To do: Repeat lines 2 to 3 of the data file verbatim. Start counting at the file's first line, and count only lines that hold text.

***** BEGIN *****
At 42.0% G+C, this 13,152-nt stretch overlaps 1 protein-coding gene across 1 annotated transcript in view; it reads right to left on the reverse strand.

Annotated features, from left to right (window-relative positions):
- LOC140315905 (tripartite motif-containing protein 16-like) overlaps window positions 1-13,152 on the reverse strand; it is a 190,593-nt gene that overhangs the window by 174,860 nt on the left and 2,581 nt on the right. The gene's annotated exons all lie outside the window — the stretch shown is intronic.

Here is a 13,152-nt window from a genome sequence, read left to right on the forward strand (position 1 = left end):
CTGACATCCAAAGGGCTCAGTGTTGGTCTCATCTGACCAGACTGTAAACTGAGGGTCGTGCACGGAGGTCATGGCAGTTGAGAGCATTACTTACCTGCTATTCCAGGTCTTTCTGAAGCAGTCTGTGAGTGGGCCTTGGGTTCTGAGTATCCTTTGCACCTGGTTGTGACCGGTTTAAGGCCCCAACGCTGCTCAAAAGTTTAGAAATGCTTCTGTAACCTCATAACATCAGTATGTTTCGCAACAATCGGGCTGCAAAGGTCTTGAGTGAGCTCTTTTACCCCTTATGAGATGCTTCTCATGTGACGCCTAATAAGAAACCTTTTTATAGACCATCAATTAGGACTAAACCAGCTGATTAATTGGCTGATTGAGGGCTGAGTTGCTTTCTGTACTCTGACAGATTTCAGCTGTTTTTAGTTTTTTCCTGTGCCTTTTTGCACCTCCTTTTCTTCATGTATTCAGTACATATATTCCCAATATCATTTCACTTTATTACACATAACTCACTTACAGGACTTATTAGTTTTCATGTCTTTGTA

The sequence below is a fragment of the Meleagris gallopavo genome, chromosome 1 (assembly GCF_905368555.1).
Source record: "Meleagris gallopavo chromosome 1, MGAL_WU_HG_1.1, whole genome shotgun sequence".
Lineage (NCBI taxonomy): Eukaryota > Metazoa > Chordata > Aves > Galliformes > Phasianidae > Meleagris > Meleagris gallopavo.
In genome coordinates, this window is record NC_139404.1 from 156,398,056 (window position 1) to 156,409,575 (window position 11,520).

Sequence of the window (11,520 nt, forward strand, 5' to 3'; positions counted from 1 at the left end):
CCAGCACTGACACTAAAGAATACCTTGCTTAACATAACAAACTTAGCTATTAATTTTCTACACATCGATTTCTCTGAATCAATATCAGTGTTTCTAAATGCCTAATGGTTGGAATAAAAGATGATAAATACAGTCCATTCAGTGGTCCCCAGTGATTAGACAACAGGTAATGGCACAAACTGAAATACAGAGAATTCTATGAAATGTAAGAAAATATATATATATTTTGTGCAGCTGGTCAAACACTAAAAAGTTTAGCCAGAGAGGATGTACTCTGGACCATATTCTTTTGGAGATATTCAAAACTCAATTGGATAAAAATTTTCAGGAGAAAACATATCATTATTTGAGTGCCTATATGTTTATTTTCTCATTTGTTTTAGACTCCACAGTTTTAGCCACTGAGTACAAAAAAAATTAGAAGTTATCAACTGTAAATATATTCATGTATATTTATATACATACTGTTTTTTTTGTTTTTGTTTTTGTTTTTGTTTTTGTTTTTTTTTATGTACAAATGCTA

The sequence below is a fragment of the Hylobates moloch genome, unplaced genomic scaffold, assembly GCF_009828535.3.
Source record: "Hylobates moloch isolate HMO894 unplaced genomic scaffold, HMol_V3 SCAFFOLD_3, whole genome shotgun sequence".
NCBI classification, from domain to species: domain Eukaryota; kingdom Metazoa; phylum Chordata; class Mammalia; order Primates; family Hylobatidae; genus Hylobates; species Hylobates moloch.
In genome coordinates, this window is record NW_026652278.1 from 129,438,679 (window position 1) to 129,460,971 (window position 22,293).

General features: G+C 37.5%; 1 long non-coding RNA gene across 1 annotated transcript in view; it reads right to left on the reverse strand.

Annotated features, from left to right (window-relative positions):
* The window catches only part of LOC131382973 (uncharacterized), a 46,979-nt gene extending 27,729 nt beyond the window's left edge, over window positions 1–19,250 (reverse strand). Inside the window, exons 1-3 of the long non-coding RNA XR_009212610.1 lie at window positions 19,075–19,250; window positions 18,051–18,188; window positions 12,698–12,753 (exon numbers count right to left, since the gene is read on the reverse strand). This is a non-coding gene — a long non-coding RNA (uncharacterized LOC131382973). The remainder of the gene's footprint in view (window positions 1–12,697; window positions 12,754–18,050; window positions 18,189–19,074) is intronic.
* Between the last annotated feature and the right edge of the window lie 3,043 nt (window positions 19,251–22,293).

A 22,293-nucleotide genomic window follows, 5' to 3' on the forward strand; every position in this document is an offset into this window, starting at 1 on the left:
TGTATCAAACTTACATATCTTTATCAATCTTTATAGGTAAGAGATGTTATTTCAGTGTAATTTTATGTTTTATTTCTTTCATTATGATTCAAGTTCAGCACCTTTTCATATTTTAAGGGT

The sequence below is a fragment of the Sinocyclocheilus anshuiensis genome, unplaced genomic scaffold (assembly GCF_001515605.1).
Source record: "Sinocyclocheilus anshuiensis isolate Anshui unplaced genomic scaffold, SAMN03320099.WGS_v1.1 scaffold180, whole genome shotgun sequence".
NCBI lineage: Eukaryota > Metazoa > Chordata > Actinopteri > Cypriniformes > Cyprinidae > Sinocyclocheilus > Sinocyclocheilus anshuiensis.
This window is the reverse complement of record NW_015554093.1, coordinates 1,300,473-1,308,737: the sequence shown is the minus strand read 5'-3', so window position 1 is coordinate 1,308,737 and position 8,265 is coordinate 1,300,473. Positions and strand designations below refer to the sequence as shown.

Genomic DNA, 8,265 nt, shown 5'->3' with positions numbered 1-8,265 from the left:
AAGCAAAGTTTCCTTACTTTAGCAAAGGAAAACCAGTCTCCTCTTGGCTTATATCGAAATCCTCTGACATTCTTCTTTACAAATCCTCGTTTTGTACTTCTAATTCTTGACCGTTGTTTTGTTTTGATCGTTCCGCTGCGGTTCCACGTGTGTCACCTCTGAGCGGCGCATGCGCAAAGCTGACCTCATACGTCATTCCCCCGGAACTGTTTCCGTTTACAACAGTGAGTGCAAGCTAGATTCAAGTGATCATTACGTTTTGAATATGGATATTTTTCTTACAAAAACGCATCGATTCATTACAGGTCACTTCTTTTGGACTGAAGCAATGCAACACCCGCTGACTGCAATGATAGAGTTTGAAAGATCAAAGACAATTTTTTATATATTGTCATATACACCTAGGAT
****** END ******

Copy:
Annotated features, from left to right (window-relative positions):
- LOC140315905 (tripartite motif-containing protein 16-like) overlaps window positions 1-13,152 on the reverse strand; it is a 190,593-nt gene that overhangs the window by 174,860 nt on the left and 2,581 nt on the right. The gene's annotated exons all lie outside the window — the stretch shown is intronic.